Consider a case where the vehicle 2 is stopped at a stop line 83a in the lane 80 as shown in FIG. 3. There is a traffic light 85 in the direction of traveling of the vehicle 2, and a lamp 85b of the traffic light 85 is emitting a stop signal (the so-called “red signal”).

When the lamp 85b of the traffic light 85 is turned off, a lamp 85a is then turned on and emits a signal (the so-called “green signal”) that allows the vehicles in the lane 80 to move. In response to this, the vehicle 2 starts and enters the intersection 83.

At this point, traffic lights 86 and 87 along the first lane 81 and the second lane 82 are probably emitting the stop signal. When the traffic lights 86 and 87 are emitting the stop signal, another vehicle 95 running in the first lane 81 and approaching the intersection 83 decelerates to stop at a stop line 83b. Even in this case, however, a virtual line L95 extending in the direction of traveling of the other vehicle 95 may intersect with the right alarm line 61.

When the virtual line intersects with the right alarm line 61, the alarm system 1 calculates the TTC for the other vehicle 95. When the TTC is equal to or less than a threshold, the alarm system 1 determines that the other vehicle 95 can cross the right alarm line 61 within a predetermined time. That is, the alarm system 1 determines that the other vehicle 95 can collide with the vehicle 2 and raises an alarm to the driver of the vehicle 2.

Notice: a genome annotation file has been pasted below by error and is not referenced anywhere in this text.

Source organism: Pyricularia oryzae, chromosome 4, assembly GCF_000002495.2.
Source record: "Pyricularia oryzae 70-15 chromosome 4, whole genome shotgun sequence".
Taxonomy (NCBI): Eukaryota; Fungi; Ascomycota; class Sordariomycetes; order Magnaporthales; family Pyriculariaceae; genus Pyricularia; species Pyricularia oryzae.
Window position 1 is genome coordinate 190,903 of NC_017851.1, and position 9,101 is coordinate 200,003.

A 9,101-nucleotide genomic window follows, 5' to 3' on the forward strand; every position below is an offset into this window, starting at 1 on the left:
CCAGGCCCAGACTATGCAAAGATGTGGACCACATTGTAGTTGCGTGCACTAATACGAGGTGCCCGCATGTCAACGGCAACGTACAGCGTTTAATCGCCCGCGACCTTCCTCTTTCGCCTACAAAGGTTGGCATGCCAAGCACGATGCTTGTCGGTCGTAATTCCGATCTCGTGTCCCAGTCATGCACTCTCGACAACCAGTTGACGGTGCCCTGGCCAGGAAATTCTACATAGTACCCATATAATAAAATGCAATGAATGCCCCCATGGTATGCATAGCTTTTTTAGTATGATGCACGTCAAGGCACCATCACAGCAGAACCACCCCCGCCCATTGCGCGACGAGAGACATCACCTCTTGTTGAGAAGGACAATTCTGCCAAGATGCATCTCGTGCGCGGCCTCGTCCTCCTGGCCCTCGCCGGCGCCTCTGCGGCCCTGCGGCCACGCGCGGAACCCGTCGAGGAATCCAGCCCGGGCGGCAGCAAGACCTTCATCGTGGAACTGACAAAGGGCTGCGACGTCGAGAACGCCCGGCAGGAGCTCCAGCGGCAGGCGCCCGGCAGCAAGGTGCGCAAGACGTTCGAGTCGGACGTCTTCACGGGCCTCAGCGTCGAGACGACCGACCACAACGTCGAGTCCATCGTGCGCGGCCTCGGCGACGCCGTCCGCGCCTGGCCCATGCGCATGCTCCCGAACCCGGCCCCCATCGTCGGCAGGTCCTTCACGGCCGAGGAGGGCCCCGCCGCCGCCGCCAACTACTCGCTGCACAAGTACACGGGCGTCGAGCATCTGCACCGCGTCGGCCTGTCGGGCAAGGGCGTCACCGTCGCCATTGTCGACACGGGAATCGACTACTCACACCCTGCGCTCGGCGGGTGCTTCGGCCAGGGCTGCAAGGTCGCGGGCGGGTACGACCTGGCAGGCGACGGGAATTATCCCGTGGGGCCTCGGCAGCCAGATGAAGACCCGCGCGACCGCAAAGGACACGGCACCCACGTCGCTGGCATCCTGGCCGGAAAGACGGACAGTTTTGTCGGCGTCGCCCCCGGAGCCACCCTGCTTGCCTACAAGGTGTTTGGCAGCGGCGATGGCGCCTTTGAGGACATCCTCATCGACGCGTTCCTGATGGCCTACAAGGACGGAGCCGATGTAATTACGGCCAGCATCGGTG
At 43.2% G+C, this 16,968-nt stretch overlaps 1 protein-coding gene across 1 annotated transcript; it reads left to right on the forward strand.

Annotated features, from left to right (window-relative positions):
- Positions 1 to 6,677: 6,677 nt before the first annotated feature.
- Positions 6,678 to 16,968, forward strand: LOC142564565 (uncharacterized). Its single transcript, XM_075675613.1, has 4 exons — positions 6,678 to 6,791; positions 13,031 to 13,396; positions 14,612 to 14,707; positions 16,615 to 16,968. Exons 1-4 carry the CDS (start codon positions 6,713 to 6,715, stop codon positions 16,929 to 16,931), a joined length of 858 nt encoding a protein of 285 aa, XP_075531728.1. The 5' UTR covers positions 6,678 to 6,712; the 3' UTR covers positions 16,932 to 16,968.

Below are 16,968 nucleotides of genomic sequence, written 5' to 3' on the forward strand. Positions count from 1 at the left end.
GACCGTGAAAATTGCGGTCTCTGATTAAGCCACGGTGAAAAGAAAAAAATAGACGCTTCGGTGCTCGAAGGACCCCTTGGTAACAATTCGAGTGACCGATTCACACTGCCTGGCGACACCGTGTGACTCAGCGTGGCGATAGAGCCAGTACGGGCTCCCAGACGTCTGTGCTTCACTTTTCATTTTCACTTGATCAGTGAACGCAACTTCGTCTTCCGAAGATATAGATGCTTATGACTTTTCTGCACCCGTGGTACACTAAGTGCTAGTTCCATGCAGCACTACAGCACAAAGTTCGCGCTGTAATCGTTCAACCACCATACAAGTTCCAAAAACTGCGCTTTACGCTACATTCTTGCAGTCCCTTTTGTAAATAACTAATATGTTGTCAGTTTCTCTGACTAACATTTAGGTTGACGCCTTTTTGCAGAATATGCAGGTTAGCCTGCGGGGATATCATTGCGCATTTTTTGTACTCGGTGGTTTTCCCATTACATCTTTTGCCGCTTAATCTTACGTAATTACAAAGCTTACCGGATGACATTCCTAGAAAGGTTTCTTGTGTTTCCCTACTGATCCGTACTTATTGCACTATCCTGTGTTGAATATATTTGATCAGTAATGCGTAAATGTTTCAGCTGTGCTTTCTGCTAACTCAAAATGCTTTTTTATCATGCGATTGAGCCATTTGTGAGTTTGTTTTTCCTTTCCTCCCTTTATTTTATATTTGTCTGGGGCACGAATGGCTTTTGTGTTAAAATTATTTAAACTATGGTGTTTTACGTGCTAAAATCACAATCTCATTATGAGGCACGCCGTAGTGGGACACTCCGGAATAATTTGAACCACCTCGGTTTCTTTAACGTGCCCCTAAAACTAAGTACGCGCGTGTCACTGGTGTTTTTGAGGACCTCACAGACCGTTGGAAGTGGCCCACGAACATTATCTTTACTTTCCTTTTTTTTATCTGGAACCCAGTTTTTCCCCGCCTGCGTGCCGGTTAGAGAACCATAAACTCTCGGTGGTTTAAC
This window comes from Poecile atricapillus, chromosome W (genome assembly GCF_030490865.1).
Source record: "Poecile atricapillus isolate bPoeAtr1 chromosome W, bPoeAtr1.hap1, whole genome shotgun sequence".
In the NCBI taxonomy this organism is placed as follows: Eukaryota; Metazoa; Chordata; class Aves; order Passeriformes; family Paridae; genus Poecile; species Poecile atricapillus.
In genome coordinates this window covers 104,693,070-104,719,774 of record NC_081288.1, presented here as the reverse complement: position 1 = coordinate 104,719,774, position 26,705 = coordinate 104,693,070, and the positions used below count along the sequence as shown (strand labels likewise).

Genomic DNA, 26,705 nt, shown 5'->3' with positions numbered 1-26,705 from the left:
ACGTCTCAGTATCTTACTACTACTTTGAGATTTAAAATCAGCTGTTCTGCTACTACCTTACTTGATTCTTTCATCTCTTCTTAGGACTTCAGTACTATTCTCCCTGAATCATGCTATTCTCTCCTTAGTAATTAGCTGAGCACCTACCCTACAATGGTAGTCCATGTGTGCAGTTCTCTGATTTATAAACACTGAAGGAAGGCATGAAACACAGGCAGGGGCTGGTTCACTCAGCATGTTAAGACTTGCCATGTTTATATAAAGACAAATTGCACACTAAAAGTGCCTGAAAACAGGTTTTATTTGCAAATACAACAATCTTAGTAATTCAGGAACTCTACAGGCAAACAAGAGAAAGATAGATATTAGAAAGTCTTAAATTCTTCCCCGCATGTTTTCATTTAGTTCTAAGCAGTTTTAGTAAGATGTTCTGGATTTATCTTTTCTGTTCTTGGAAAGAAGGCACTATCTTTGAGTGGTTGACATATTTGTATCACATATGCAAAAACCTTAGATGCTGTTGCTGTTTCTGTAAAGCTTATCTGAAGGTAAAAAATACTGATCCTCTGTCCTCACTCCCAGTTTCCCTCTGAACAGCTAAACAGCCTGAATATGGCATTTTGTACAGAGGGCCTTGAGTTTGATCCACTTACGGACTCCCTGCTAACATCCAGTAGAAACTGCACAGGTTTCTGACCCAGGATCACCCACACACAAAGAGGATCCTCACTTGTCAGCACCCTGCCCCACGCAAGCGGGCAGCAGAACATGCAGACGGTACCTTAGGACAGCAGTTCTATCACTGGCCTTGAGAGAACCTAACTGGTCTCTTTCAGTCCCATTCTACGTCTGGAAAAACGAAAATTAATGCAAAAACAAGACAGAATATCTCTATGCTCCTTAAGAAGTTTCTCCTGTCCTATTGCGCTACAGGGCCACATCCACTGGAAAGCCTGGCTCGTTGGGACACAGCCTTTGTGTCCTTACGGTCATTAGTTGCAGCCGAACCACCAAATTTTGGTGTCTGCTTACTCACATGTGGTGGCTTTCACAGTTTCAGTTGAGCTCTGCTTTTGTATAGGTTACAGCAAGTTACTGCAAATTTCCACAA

However, such an approach of the other vehicle 95 to the vehicle 2 is inevitable because of the structure of the intersection 83 and does not necessarily lead to collision of the other vehicle 95 with the vehicle 2 with high possibility. In particular, when the other vehicle 95 decelerates to stop at the stop line 83b as in this example, the possibility of the other vehicle 95 colliding with the vehicle 2 is very low. When the alarm system 1 raises an alarm to alert the driver to the other vehicle 95 in this case, the alarm may irritate the driver. For this reason, when the other vehicle is decelerating, the alarm system 1 performs an alarm reduction control to suppress the operation of the speaker 41 compared with when the other vehicle 95 is not decelerating.

Next, with reference to FIGS. 4 to 6, processes performed by the ECU 5 (see FIG. 1) will be described. FIGS. 4 to 6 are flowcharts showing processes performed by the ECU 5. The processes are repeatedly performed at a predetermined period. In the following description, for ease of explanation, any processing that is performed by a functional block of the ECU 5 in a strict sense will be described as being performed by the ECU 5.

First, in Step S10 shown in FIG. 4, the ECU 5 determines whether or not the velocity v of the vehicle 2 falls within a range from 0 km/h to 10 km/h inclusive. The ECU 5 determines the velocity v of the vehicle 2 based on the signal received from the speed sensor 34 (see FIG. 1). When it is determined that the velocity v falls within the range (YES in Step S10), the ECU 5 proceeds to Step S11.

In Step S11, the ECU 5 sets the alarm lines. With reference to FIG. 5, a process of the ECU 5 setting the alarm lines will be described.

In Step S30 shown in FIG. 5, the ECU 5 determines whether or not the vehicle 2 is located in the vicinity of an intersection. The ECU 5 performs the determination based on the signal received from the external camera 32 or the navigation device 33 (see FIG. 1). When it is determined that the vehicle 2 is located in the vicinity of an intersection (YES in Step S30), the ECU 5 proceeds to Step S31.

In Step S31, the ECU 5 determines whether or not a traffic light in the direction of traveling of an object (see the traffic lights 86 and 87 in FIG. 3) is emitting the stop signal. The ECU 5 performs the determination based on the signal received from the external camera 32 or the navigation device 33 (see FIG. 1). When it is determined that the traffic light is emitting the stop signal (YES in Step S31), the ECU 5 proceeds to Step S32.